Work Ethic: Is There An Ambition Crisis In America?

A lack of work ethic is one of the biggest complaints heard from employers about their workers and job applicants. Just ask just about any manager or business owner who is over 40 years old and the mere mention of “work ethic” into the conversation creates a wince, angst, and maybe even a few colorful words.

screening employees The complaints are targeted at mostly young people, the Millennials specifically. For years I’ve defended young people upon the principle that it’s not a lack of work ethic but a different work ethic. My response wasn’t academic or theoretical. It was based on interaction with 20- and 30-somethings working multiple jobs to make ends meet, pay off school loans, support a family and so on.  Just like generations before them, many of these young people I met worked hard – very hard.

***** Listen to this interview with Ira S Wolfe about “Trophy Workers” *****

But over the past few years I began to encounter more and more workers afflicted with “work-ethic-deficiency syndrome.”  Contrary to popular belief, this syndrome affects people of all ages – from the teen worker to the aging Baby Boomer.  A sense of entitlement certainly underlies much of the affliction. Many young people feel entitled to the good life promised them by parents, politicians, and educators.  Older workers feel entitled to security on the job and comfort in retirement in exchange for hard work, sacrifice, and loyalty.  Both groups feel betrayed. For some, they are justified in their disappointment and even resentment. For most people, the problem runs much deeper.

Based on our research, it seems a lack of work ethic is only the symptom. The cause is a lack of ambition.  A quick search for the definition of ambition reveals the following:

  • a strong desire to do or to achieve something, typically requiring determination and hard work.
  • desire and determination to achieve success.
  • an earnest desire for some type of achievement or distinction, as power, honor, fame, or wealth, and the willingness to strive for its attainment.
  • An eager or strong desire to achieve something, such as fame or power.

Note the common thread with descriptors such as strong, determination, earnest, eager, strong.  Desire simply isn’t enough.  What is glaringly missing is the passion, purpose, and pride necessary to convert a want and desire to achievement and success.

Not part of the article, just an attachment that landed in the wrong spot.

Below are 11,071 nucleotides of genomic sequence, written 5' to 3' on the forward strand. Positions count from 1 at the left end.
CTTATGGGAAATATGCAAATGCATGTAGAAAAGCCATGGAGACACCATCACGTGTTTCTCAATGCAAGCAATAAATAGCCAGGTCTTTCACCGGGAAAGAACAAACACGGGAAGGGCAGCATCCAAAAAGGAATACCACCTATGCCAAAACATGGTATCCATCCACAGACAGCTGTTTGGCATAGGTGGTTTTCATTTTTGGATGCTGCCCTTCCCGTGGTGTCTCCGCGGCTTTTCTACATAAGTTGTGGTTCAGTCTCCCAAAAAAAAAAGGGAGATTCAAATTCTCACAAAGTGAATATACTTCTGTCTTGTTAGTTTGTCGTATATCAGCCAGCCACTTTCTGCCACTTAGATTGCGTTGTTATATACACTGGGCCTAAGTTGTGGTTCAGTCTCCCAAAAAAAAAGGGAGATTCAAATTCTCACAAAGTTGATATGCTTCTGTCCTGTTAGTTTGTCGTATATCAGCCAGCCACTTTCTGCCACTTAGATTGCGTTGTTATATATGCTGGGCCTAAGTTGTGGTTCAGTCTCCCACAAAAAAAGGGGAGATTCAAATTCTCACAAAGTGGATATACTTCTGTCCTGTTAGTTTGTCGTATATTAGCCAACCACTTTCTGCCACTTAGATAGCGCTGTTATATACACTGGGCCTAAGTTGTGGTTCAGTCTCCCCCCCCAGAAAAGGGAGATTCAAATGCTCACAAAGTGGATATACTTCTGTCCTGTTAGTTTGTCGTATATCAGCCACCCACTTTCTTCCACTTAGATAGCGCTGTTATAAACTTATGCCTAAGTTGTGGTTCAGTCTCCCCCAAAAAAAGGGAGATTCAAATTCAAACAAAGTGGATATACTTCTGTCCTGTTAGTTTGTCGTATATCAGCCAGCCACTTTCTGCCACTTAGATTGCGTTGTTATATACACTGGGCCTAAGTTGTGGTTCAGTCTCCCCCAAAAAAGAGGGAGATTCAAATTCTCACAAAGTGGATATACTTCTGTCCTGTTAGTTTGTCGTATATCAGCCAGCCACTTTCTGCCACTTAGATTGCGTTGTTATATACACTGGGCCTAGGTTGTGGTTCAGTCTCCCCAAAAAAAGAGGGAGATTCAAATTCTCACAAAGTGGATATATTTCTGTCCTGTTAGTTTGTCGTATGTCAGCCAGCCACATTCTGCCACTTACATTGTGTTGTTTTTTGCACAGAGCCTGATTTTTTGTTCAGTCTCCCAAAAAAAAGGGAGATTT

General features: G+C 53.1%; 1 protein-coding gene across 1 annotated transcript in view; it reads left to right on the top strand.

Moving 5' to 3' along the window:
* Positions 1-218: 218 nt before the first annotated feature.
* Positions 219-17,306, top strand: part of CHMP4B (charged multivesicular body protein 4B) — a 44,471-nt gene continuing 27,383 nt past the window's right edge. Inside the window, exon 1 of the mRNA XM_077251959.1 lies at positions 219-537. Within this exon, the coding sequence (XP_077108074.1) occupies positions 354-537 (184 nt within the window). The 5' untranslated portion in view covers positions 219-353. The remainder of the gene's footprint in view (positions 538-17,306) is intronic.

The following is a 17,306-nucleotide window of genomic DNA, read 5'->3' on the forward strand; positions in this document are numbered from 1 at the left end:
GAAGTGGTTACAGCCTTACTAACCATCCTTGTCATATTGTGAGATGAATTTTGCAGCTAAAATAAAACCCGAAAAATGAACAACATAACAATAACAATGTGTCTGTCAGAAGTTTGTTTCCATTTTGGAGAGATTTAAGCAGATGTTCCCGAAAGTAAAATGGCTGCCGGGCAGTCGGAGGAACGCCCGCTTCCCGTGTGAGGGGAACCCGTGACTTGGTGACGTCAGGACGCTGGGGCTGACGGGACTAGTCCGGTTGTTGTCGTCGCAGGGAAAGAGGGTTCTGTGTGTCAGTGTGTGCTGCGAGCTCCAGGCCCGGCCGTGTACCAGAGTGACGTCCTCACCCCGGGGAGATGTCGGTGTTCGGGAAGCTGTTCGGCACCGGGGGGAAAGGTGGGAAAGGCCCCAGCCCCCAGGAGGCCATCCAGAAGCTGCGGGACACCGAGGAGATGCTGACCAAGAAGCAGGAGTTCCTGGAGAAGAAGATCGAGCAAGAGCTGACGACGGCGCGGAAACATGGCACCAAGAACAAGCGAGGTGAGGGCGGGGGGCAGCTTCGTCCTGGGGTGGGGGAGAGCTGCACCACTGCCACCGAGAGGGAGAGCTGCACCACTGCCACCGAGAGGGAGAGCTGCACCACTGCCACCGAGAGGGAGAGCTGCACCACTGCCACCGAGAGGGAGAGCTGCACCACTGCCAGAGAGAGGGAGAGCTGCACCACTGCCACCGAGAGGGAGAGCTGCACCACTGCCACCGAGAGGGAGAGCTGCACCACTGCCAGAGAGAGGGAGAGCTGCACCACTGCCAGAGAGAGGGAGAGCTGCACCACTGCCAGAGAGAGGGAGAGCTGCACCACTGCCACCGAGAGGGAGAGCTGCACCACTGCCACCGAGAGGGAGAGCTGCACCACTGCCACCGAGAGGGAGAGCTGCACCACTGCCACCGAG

Whether it’s the need for immediate gratification, a sense of entitlement, or lack of accountability, it’s clear many workers lack ambition – plain and simple. For sure, I’ll get the argument how hard many people have worked to find a job or remake themselves. I’ve heard in great detail, often flavored with colorful language, about the sacrifices made to secure a college degree. Others point to the number of resumes sent and how many times they were interviewed. I agree these people deserve an “A” for effort.

But effort and ambition are not the same. Ambition requires a passion, intensity, and perseverance.  It includes a sense of optimism and hope that keeps you going when everything seems to be going against you.  Ambition requires effort but making the effort does not qualify as ambition. Effort is ambition without emotion. Without purpose, pride, and passion, people just go through the motions.  They expect success to come to them rather than creating and taking accountability for their own future.

Let me explain.  You won’t produce heat in your fireplace by putting a few logs in the fireplace.  You must find the logs, and then light the fire if you want heat. You then have to add more logs to sustain the heat…and keep doing it over and over to keep the fire burning.

Like the fire, many people believe that acquiring the logs is enough.  Others expect the heat to continue in perpetuity without keeping the fire lit. Ambition is continuous. It derives from a passion to attain personal success and prosperity.

Most people go about achieving success and prosperity backwards.  They expect their purpose, pride, and passion to drive ambition when ambition (along with accountability, awareness, and agility) is what fuels purpose, pride, and passion.

Work-ethics deficiency is an epidemic.  Its root cause is a lack of ambition. The loss of ambition isn’t just a lack of emotional response but the lack of a skill.  Too many people simply have lost the ability to attain things on their own. For those people not waiting for the next handout, there are just as many looking for the safety net.

Life is about finding a purpose, pursuing challenges, taking risks, accepting accountability for mistakes, and learning how to recover from setbacks. While a technical skills gap is hurting and constraining many businesses, an ambition deficit will eventually cripple them.

***** Listen to this interview with Ira S Wolfe about “Trophy Workers” *****


Ira S Wolfe


  1. Man Ray August 27, 2015 at 5:11 pm -

    This is largely a load of dreck. For one, I think many people have figured out that it’s ridiculous to bust a hump just so the a-hole at the top can continue to make 400 times your salary. Others realize that that no matter how high they climb their efforts will have been forgotten within a generation or two of their death. For still others, the old saw applies: “Bend over: we’re about to offer you a management position”–the ROI on that next step up the ladder just isn’t there.